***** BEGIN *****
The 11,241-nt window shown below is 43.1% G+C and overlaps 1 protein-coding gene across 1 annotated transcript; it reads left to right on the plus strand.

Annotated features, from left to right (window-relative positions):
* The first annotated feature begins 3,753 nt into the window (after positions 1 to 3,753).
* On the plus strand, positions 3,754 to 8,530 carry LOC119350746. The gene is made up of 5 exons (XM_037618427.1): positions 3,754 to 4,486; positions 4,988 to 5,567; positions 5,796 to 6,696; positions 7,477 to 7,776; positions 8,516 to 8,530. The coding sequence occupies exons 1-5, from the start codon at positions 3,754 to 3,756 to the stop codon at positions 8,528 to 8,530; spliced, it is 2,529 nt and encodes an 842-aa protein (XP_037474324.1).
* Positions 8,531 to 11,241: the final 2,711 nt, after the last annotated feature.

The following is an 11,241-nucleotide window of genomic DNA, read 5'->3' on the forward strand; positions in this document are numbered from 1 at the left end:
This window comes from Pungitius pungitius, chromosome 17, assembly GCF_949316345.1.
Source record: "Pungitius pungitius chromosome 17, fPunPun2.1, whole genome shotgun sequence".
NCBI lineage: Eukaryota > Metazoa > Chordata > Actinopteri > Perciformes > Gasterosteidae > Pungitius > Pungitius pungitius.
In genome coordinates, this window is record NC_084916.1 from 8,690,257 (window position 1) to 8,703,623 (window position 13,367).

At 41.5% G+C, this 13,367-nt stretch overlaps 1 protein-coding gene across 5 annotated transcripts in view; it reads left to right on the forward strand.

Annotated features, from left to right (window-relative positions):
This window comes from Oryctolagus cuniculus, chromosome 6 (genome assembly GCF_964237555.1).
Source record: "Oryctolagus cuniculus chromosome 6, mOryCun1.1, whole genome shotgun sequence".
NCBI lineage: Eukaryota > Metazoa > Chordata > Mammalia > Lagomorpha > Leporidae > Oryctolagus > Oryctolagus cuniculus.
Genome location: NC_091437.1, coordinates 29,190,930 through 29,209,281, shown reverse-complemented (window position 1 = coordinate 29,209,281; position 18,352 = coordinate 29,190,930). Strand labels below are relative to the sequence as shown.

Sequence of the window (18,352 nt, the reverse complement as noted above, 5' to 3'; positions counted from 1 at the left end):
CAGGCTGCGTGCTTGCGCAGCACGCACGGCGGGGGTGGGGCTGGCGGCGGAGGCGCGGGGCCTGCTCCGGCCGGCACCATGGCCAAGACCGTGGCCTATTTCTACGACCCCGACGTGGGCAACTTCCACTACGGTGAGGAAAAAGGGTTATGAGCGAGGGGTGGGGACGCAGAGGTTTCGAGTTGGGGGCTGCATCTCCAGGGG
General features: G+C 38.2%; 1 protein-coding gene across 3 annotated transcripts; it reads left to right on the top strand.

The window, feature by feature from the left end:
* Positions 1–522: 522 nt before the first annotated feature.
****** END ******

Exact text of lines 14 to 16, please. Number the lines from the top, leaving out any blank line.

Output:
Source record: "Oryctolagus cuniculus chromosome 6, mOryCun1.1, whole genome shotgun sequence".
NCBI lineage: Eukaryota > Metazoa > Chordata > Mammalia > Lagomorpha > Leporidae > Oryctolagus > Oryctolagus cuniculus.
Genome location: NC_091437.1, coordinates 29,190,930 through 29,209,281, shown reverse-complemented (window position 1 = coordinate 29,209,281; position 18,352 = coordinate 29,190,930). Strand labels below are relative to the sequence as shown.